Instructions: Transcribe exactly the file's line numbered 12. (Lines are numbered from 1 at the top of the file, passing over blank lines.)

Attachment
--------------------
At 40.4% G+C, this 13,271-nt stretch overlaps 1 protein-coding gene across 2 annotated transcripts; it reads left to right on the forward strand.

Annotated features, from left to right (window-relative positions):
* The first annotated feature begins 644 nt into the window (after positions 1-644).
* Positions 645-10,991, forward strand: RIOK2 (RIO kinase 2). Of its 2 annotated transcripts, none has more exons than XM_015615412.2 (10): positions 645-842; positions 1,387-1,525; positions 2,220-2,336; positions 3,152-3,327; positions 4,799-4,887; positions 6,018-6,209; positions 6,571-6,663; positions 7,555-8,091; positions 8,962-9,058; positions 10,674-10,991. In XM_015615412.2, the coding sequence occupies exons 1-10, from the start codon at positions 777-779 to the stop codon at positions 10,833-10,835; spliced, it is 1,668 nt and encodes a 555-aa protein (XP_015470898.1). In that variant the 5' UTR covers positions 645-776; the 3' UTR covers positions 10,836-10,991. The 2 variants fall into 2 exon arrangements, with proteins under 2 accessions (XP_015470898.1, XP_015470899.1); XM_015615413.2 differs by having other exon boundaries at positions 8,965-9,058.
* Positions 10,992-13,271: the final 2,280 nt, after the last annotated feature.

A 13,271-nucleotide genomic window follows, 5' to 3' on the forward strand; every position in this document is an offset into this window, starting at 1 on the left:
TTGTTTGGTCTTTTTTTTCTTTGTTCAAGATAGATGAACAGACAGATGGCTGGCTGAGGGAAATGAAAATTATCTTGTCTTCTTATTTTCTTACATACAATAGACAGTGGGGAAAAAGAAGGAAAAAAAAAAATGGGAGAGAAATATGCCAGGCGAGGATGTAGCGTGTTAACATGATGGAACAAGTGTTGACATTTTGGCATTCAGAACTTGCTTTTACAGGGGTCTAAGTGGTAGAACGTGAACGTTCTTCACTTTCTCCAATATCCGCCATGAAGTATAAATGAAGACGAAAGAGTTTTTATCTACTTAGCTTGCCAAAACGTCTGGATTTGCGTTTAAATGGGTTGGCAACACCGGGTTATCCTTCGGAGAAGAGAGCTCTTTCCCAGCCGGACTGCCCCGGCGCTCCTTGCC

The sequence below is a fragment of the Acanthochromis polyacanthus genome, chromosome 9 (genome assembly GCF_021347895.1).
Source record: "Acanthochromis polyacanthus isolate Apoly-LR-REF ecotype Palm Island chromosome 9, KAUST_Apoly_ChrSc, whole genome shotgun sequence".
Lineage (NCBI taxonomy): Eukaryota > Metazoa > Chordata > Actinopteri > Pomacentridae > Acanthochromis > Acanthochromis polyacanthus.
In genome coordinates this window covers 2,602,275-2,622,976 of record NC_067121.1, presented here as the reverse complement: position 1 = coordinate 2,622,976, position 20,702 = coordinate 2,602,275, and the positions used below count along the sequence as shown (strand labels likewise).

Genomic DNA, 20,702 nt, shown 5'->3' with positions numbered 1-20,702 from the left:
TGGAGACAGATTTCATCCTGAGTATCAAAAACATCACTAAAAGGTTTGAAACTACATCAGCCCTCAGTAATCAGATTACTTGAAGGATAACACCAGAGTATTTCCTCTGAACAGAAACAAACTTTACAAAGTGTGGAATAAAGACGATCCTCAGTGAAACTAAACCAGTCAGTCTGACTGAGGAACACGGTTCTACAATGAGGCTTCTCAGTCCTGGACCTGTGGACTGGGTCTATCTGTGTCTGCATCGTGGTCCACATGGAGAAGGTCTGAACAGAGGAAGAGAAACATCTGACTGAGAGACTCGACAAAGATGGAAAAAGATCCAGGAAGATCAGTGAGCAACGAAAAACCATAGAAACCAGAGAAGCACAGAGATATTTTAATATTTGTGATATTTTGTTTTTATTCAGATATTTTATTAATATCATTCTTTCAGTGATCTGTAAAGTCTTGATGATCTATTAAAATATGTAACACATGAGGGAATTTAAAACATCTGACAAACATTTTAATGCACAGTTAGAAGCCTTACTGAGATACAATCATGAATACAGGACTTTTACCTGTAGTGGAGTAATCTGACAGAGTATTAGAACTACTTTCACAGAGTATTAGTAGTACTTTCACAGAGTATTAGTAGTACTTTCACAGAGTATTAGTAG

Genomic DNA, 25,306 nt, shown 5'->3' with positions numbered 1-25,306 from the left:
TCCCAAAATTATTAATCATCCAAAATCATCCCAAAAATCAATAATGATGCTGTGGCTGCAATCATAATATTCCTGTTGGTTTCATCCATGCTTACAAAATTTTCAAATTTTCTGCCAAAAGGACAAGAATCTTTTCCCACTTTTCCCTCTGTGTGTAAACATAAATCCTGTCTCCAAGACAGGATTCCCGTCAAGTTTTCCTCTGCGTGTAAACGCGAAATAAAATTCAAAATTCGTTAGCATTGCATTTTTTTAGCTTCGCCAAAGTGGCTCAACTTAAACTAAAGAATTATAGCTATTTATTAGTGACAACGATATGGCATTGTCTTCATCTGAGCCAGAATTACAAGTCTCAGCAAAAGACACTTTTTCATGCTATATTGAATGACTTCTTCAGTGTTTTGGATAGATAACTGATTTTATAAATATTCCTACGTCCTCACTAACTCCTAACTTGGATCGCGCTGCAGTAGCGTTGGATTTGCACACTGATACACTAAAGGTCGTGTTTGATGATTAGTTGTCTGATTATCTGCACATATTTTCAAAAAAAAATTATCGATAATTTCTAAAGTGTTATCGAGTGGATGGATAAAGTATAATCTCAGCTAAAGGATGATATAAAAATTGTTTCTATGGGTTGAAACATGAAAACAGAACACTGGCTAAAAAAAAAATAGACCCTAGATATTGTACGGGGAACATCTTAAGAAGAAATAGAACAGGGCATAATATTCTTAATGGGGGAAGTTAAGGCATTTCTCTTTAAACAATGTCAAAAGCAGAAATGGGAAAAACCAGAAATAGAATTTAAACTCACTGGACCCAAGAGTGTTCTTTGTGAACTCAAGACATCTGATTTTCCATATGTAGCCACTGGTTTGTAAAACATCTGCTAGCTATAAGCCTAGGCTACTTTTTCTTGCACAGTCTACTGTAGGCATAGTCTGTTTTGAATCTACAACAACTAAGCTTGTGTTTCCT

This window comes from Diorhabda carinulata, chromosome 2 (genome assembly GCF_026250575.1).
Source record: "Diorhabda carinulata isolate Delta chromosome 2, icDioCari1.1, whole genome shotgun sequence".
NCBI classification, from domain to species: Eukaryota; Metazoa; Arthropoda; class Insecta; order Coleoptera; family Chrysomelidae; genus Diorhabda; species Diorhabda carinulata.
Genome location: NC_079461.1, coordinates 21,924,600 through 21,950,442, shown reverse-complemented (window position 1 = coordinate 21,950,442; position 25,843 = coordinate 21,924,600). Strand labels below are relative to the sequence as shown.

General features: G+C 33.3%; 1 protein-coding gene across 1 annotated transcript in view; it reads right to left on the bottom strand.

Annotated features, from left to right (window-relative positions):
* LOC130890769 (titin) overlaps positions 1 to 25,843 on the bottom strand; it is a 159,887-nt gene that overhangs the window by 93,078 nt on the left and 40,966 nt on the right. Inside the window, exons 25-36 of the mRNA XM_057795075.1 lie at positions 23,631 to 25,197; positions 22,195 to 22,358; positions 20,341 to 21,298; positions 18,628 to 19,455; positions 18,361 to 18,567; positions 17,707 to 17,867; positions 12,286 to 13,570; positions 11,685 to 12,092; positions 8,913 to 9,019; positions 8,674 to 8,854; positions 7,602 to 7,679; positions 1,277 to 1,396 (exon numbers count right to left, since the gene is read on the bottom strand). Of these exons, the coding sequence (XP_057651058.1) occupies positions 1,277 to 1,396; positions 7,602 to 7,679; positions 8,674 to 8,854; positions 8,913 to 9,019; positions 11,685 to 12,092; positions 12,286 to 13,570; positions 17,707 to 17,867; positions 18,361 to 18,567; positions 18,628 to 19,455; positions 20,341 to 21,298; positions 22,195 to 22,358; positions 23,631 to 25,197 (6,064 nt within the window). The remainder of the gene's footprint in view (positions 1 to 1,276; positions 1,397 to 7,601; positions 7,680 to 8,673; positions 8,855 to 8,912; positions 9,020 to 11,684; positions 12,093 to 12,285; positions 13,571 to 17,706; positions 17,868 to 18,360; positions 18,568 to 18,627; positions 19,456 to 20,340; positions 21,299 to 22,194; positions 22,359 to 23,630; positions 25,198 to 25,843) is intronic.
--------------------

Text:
Genomic DNA, 20,702 nt, shown 5'->3' with positions numbered 1-20,702 from the left: